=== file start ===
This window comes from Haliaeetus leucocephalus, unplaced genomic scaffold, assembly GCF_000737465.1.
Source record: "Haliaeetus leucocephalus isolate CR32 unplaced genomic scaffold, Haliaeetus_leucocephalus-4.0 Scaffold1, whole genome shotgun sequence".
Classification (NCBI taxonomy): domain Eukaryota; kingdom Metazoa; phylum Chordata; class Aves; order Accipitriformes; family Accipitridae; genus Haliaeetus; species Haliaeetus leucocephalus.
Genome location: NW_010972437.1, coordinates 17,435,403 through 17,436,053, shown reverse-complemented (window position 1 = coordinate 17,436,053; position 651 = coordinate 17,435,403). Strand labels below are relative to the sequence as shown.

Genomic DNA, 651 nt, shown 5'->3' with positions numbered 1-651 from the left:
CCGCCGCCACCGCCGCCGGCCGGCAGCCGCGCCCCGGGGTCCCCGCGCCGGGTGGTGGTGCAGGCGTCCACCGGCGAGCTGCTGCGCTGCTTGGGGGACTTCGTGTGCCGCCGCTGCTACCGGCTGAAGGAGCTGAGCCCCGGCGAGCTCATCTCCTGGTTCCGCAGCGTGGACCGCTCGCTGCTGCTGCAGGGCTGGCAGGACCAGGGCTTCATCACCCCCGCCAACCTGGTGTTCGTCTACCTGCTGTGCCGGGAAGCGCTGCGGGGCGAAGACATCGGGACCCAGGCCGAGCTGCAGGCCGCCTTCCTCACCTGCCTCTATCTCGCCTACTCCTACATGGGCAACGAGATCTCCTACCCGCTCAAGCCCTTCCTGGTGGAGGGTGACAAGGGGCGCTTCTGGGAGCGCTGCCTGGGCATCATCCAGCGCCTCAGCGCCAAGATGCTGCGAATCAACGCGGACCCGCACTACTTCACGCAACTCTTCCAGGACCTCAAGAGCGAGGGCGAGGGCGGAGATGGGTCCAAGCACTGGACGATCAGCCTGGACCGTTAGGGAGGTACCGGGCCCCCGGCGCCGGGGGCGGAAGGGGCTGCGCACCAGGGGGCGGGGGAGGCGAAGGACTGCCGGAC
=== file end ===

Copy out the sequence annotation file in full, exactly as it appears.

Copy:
This window comes from Haliaeetus leucocephalus, unplaced genomic scaffold, assembly GCF_000737465.1.
Source record: "Haliaeetus leucocephalus isolate CR32 unplaced genomic scaffold, Haliaeetus_leucocephalus-4.0 Scaffold1, whole genome shotgun sequence".
Classification (NCBI taxonomy): domain Eukaryota; kingdom Metazoa; phylum Chordata; class Aves; order Accipitriformes; family Accipitridae; genus Haliaeetus; species Haliaeetus leucocephalus.
Genome location: NW_010972437.1, coordinates 17,435,403 through 17,436,053, shown reverse-complemented (window position 1 = coordinate 17,436,053; position 651 = coordinate 17,435,403). Strand labels below are relative to the sequence as shown.

Genomic DNA, 651 nt, shown 5'->3' with positions numbered 1-651 from the left:
CCGCCGCCACCGCCGCCGGCCGGCAGCCGCGCCCCGGGGTCCCCGCGCCGGGTGGTGGTGCAGGCGTCCACCGGCGAGCTGCTGCGCTGCTTGGGGGACTTCGTGTGCCGCCGCTGCTACCGGCTGAAGGAGCTGAGCCCCGGCGAGCTCATCTCCTGGTTCCGCAGCGTGGACCGCTCGCTGCTGCTGCAGGGCTGGCAGGACCAGGGCTTCATCACCCCCGCCAACCTGGTGTTCGTCTACCTGCTGTGCCGGGAAGCGCTGCGGGGCGAAGACATCGGGACCCAGGCCGAGCTGCAGGCCGCCTTCCTCACCTGCCTCTATCTCGCCTACTCCTACATGGGCAACGAGATCTCCTACCCGCTCAAGCCCTTCCTGGTGGAGGGTGACAAGGGGCGCTTCTGGGAGCGCTGCCTGGGCATCATCCAGCGCCTCAGCGCCAAGATGCTGCGAATCAACGCGGACCCGCACTACTTCACGCAACTCTTCCAGGACCTCAAGAGCGAGGGCGAGGGCGGAGATGGGTCCAAGCACTGGACGATCAGCCTGGACCGTTAGGGAGGTACCGGGCCCCCGGCGCCGGGGGCGGAAGGGGCTGCGCACCAGGGGGCGGGGGAGGCGAAGGACTGCCGGAC